How to shred the Maple Leaf

Monday, 21 March 2005 — 6:38pm | Classical, Music, Pianism

As some of you know, I played a banquet Saturday night (that being the National Debating Championships formal), accompanying Happnin’ alto and fellow debater Maria Chen. Word is that we survived the dinner performance in spite of a horribly out-of-tune B natural above middle C that forced us to work around the charts we set to sharp keys, and the precarious decision to situate my personal decorative glass of red wine on the grand when the wheels were not locked in. I can’t speak to any of this myself, as I wasn’t listening.

Later in the evening, as I took a break for dinner, some random attendee who had earlier attempted to run off with my precious Hal Leonard “Little” commandeered the piano in my place, approaching it in much the same way as Draco Malfoy would treat a Hippogryph. Now, he was hardly without skill, though a brief conversation on technique I had with him about Gershwin’s changes in “Let’s Call The Whole Thing Off” revealed him to be new to substitution. But one should remember that skill is very different from finesse, and while some finesse is bound to be lacking even for the relatively seasoned improviser – I’ll freely admit that I somewhat butchered Koji Kondo’s “athletic” Donut Plains theme from Super Mario World – there is really little excuse to throw it out the window for cheap tricks when it comes to playing something fully composed.

There is a very simple litmus test for rooting out rank amateurs who try to show off at the keys with little respect for the music they are performing, especially when that music is ragtime. This performer I speak of, whom I have yet to identify, committed the crime of trying to play “Maple Leaf Rag” as fast as he could.

I don’t see why people insist on butchering “Maple Leaf Rag” the way they do. It’s marked Tempo di marcia, but there is no end of piano hacks who play it not as a march so much as a hundred-horse cavalry charge. Well, the guns of Aqaba may face the sea, but anyone who has ever bothered to take Scott Joplin, ragtime and stride seriously is not so inattentive, and knows that ragtime is never played fast.

Observe the following tempo markings. “Elite Syncopations”: Not fast. “The Easy Winners”: Not fast. “The Entertainer” – yes, that “Entertainer”: Not fast. Joplin’s sheets to “Fig Leaf” and “Sugar Cane” carry a little box on Page 1 akin to a Surgeon General’s warning: “NOTE – Do not play this piece fast. It is never right to play ‘Ragtime’ fast.”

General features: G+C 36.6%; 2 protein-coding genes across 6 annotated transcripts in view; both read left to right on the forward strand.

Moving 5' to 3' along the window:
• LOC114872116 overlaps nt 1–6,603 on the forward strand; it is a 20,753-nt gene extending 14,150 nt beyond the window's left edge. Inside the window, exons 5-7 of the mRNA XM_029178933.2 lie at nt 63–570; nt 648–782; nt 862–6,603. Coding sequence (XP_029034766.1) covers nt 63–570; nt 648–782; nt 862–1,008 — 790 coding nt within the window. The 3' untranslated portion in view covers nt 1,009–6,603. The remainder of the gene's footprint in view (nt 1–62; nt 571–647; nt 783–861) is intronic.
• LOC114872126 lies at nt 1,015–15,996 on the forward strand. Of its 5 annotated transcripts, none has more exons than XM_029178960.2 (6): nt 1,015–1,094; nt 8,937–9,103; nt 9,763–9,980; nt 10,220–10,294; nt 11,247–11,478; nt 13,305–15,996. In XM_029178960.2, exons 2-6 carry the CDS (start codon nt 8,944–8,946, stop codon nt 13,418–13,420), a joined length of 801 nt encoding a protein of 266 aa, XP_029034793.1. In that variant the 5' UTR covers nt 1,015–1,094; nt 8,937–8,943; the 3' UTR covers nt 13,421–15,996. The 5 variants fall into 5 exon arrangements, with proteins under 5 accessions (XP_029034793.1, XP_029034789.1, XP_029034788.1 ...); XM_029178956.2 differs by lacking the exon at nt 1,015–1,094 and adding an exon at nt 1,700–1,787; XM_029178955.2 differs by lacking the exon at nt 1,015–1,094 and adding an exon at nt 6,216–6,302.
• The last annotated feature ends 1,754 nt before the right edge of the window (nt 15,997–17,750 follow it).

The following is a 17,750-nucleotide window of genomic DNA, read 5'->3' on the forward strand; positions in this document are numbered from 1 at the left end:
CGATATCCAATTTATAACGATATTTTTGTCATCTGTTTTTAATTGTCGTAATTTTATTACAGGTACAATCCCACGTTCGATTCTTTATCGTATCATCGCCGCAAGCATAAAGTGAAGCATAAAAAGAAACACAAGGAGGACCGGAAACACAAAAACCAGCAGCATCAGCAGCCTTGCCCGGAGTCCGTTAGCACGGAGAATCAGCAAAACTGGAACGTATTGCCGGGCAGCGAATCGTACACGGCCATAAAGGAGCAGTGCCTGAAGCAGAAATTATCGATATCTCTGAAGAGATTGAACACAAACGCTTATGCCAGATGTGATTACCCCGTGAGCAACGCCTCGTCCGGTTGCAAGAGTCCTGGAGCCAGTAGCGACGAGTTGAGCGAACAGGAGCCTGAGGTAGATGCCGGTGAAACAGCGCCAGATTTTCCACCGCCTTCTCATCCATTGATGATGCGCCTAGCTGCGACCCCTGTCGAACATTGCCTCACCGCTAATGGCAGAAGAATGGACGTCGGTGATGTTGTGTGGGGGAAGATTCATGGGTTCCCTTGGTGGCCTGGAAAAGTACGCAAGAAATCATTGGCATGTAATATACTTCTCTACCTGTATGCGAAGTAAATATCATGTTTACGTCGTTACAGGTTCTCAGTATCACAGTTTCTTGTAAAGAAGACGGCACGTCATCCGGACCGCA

“Maple Leaf Rag”: For the love of all that be Good and Holy, dare I invoketh the honoured rolls of Tin Pan Alley and Preservation Hall, do not ever play this piece fast, you simple-minded irreverent blasphemous fool. Or, in other words, Tempo di marcia.

It is especially appalling that even performers who are otherwise professionals of a calibre well beyond that of my own still drag “Maple Leaf” through the mud at tempos befitting the Autobahn for a spurt of cheap amateur showmanship. Over the summer, I saw the keyboard player in a band performing on as prestigious a jazz-tourist destination as the Mississippi steamship Natchez do the exact same thing. Technically, he was a talented performer with a good sense of syncopated rhythm who had huge hands that graced progressive tenths with ease. I think he was blind, too, but I’m not sure. But for goodness’ sake, that is not by any means a license to play ragtime as fast as you can.

Maybe it comes of how most people are exposed to ragtime in the form of ice cream delivery vehicle jingles and cellular telephone ringtones, but I do not presume to know the origin of this tragically widespread interpretation. Now, I’m not one to commit the intentional fallacy and say that ragtime shouldn’t be played fast because Joplin said so, but I am one to say that to a literate musician, it sounds like ass. There are pieces that you can play as fast as you can to show off to your friends – “burner” swings like Ellington’s “Take the ‘A’ Train” and Kondo’s “athletic” Donut Plains theme from Super Mario World. “Maple Leaf Rag” is not one of these pieces.

The tournament itself was fantastically run by the organizers behind the curtains, and they have really done the club proud. After adjudicating one round I was pulled into a swing team (which, in debate lingo, is a placeholder team to even out odd numbers) with Dan Sirbu, who had never done a Canadian Parliamentary tournament before. After cleaning up in the first two rounds, we dropped like rocks in the other four. I think it was a positive experience for my partner, though; it’s not every day that a complete novice gets the beneficial learning experience of being creamed, eviscerated, and totally wiped out by Jo Nairn and Ren in the later bracketed rounds of a competition. And I say that in earnest, as nothing drives you to improve so much as being done in by the best of the lot.

Congratulations to Mike Kotrly and Rahool Agarwal, who won the tournament this year after a second-place finish apiece in the last two Nationals. Mikey I’ve talked about, but Rahool was also someone I was quite glad to see win. Yesterday, he definitely slowed down from the rapid-fire rhetoric he used to display, but he remained as analytically thorough as ever. Rahool was on his way out of Alberta in my novice year, and much of the values and debating philosophies to which I subscribe bear traces of his influence. For such an accomplished orator who was well aware of the distinction between good and bad debate and never hesitated to point it out, he was always eager to train us newcomers. It’s been a long road to the title, but he earned it.


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